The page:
KuwaitOther News

Lawmaker inquires about selling state-owned firms

KUWAIT: MP Abdullah Al-Turaiji yesterday filed an inquiry with Deputy Prime Minister Finance Minister Anas Al-Saleh concerning the investment authority’s response to the ministry’s letter about regulations on selling state-owned companies. In his inquiry, Turaiji asked about the person responsible for leaking the new rules to the local press, the actual owner of the concerned companies and the ministry’s attitude after the authority rejected its regulations.

Anti-Corruption Authority
MP Hamdan Al-Azmi hailed the current parliamentary legislation committee’s achievements, noting that it had been explaining all positive and negative sides in all bills and proposals. Azmi urged the committee to discuss the proposals made about the Anti-Corruption Authority, pointing out that Kuwait needs passing its law as soon as possible to fight corruption prevailing in various ministries and government establishments. Azmi also called for immediate action towards all the violations mentioned in the Audit Bureau’s reports that had been accumulating year after year with no reaction on the government’s side except promises.

Labor union
Kuwait Petroleum Corporation’s (KPC) employees syndicate criticized lawmakers’ silence about the government’s actions and compliance to the interference of influential merchants in the oil sector in a way that jeopardizes Kuwait’s prime wealth in view of the current international oil market challenges. A statement issued by the syndicate said that former oil minister Ali Al-Omair had put a limit to many public fund administrative violations and some suspicious contracts and that this did not appeal to some senior oil sector officials such as CEO Nizar Al-Adsani and Bader Al-Sherad, who stopped executing the government’s decisions with the help of a ‘lobby’ of people with commercial interests in the oil sector and eventually put pressure on decision makers to remove Omair. The syndicate added that once Omair was reshuffled, the KPC board of directors ‘paid the price’ by giving 800 vacancies to a subcontractor, which violates the Audit Bureau regulations pertaining appointing citizens.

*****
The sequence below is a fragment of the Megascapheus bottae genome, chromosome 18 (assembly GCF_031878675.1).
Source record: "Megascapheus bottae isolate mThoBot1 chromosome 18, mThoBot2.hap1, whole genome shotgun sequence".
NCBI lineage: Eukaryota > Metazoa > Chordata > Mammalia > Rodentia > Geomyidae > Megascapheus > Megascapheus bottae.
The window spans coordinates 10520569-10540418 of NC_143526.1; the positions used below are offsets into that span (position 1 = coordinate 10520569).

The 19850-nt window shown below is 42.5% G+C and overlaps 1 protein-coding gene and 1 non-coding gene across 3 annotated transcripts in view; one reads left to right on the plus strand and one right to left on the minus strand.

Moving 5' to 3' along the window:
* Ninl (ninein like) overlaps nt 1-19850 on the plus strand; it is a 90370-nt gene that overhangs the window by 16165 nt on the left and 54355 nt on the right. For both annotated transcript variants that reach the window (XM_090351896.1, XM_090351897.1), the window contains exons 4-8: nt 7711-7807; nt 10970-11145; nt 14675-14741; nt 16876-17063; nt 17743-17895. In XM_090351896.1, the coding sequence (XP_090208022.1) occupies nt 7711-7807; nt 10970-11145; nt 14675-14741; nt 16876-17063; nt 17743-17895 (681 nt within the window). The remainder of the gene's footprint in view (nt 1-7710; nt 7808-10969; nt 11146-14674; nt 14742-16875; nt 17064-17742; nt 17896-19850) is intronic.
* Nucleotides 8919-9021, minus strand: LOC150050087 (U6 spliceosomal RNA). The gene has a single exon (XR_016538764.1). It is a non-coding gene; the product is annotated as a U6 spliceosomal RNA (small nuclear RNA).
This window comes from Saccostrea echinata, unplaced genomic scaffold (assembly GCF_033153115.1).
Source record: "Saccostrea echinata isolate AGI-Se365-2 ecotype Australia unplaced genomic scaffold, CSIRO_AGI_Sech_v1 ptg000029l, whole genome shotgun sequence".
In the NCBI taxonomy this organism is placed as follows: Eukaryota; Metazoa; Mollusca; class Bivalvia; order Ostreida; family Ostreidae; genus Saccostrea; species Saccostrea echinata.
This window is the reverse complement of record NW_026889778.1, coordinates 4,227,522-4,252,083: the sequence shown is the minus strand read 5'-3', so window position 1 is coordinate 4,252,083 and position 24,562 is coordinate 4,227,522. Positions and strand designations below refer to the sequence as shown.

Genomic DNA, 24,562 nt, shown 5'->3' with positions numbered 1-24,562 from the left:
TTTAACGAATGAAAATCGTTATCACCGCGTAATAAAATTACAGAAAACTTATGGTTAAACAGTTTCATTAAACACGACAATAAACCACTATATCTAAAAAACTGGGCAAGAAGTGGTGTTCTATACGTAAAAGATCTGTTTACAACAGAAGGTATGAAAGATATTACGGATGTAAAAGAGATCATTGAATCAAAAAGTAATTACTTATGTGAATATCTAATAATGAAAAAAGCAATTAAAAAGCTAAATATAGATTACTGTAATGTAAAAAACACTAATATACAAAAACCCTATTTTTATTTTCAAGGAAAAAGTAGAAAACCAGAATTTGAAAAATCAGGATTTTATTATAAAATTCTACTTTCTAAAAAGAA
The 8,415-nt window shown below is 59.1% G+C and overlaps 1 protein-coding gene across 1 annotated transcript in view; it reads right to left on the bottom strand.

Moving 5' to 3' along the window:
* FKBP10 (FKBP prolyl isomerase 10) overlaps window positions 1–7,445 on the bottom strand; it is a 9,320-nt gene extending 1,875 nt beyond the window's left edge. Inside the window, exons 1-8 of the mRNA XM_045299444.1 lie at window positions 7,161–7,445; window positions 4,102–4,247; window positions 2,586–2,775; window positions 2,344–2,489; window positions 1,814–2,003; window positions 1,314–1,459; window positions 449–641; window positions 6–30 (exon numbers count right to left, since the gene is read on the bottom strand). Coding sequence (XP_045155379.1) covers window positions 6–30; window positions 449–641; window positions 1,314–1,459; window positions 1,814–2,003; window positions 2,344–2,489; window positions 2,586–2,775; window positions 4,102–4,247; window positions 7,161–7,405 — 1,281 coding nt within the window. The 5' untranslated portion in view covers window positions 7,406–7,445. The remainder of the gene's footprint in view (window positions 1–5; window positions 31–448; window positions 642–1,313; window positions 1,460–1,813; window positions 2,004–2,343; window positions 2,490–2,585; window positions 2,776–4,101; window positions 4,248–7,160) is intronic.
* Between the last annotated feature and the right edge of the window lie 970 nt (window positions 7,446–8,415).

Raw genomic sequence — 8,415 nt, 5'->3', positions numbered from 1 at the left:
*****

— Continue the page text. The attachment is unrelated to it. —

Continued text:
By A Saleh

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